Note that one of the Shneiderman's Eight Golden Rules of Interface Design is Enable frequent users to use shortcuts:
As the frequency of use increases, so do the user's desires to reduce the number of interactions and to increase the pace of interaction. Abbreviations, function keys, hidden commands, and macro facilities are very helpful to an expert user.
Never ignore power users. There's a big trend to keep stuff simple and weed out unnecessary buttons; that's great. Making all actions discoverable and workable without keyboard shortcuts? Cool.
But the problem is keyboard shortcuts are free efficiency. Efficiency is one of the
most important parts of Human Computer Interaction; it's allowing users to complete their tasks as quickly and as accurately as possible.
Keyboard shortcuts don't clutter interfaces. There's pretty much no risk in including them because of this. Sure they aren't as discoverable (See Sam Hasler's answer for a helpful way to combat that), but that almost works to your advantage. "Invisible" keyboard shortcuts allow you to give power users all the efficiency you can while keeping the visible interface uncluttered and discoverable for non-power users.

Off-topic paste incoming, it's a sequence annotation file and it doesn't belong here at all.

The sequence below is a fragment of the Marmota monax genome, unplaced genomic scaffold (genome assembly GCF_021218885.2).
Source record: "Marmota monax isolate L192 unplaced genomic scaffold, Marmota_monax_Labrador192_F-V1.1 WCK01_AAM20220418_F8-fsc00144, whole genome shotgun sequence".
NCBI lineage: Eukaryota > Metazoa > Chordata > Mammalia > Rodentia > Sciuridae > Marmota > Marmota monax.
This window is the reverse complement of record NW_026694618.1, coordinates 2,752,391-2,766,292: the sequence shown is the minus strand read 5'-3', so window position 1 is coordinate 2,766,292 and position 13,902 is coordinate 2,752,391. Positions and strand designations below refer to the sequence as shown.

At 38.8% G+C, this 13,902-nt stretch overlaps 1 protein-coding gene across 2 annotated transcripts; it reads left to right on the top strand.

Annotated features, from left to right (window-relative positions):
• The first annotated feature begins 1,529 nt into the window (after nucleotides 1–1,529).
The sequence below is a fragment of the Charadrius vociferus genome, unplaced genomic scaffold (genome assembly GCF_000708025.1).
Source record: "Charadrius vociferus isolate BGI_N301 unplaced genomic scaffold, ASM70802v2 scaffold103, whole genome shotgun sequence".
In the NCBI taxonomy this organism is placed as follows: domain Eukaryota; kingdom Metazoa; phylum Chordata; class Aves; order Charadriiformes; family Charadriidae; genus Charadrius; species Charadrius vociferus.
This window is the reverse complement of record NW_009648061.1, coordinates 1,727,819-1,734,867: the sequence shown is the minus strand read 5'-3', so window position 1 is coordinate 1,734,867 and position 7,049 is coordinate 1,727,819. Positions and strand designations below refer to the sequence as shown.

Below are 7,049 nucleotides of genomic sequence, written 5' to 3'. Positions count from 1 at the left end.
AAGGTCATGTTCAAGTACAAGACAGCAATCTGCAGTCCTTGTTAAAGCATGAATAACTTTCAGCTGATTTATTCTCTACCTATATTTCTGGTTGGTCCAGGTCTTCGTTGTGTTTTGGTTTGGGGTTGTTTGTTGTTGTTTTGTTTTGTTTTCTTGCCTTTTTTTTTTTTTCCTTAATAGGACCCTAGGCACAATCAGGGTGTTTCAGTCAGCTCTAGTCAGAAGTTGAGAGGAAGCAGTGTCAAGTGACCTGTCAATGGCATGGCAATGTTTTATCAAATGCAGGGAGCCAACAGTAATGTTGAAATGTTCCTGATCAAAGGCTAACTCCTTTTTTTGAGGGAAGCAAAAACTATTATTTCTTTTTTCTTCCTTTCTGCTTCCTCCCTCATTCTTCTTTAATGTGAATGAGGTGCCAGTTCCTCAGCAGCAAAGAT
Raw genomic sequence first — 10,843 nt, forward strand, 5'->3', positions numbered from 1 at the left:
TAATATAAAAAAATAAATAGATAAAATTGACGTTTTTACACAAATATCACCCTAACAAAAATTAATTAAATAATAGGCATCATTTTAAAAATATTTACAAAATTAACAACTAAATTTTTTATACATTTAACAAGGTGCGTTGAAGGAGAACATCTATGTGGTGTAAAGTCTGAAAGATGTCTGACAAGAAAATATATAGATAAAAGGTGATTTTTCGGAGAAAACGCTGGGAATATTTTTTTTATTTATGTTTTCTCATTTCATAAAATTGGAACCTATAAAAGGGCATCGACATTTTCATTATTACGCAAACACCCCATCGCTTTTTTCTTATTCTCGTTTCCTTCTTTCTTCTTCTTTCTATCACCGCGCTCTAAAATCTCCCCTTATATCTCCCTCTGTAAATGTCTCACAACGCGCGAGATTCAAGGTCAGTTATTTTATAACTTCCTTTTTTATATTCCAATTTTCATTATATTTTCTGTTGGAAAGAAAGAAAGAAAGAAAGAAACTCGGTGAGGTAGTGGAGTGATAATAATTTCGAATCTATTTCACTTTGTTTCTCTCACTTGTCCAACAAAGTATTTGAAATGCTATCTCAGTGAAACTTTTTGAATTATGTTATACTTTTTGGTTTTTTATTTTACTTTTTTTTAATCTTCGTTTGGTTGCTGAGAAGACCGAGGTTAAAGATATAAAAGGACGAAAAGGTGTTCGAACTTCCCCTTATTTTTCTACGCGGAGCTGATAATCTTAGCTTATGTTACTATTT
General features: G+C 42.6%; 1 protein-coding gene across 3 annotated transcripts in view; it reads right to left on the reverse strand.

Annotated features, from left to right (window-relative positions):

This is of course in addition to the matter of Accessibility mentioned in other answers; keyboard shortcuts can often be much easier than attempting to select features via the "mouse" if controlling via keyboard only. If you've ever tried to tab through a form on a website, then try to get back to the Address bar, you'll note it's pretty painful. Iterating through all items on page is pretty unacceptable; instead keyboard shortcuts can allow immediate access to common features, like Alt F4 to close.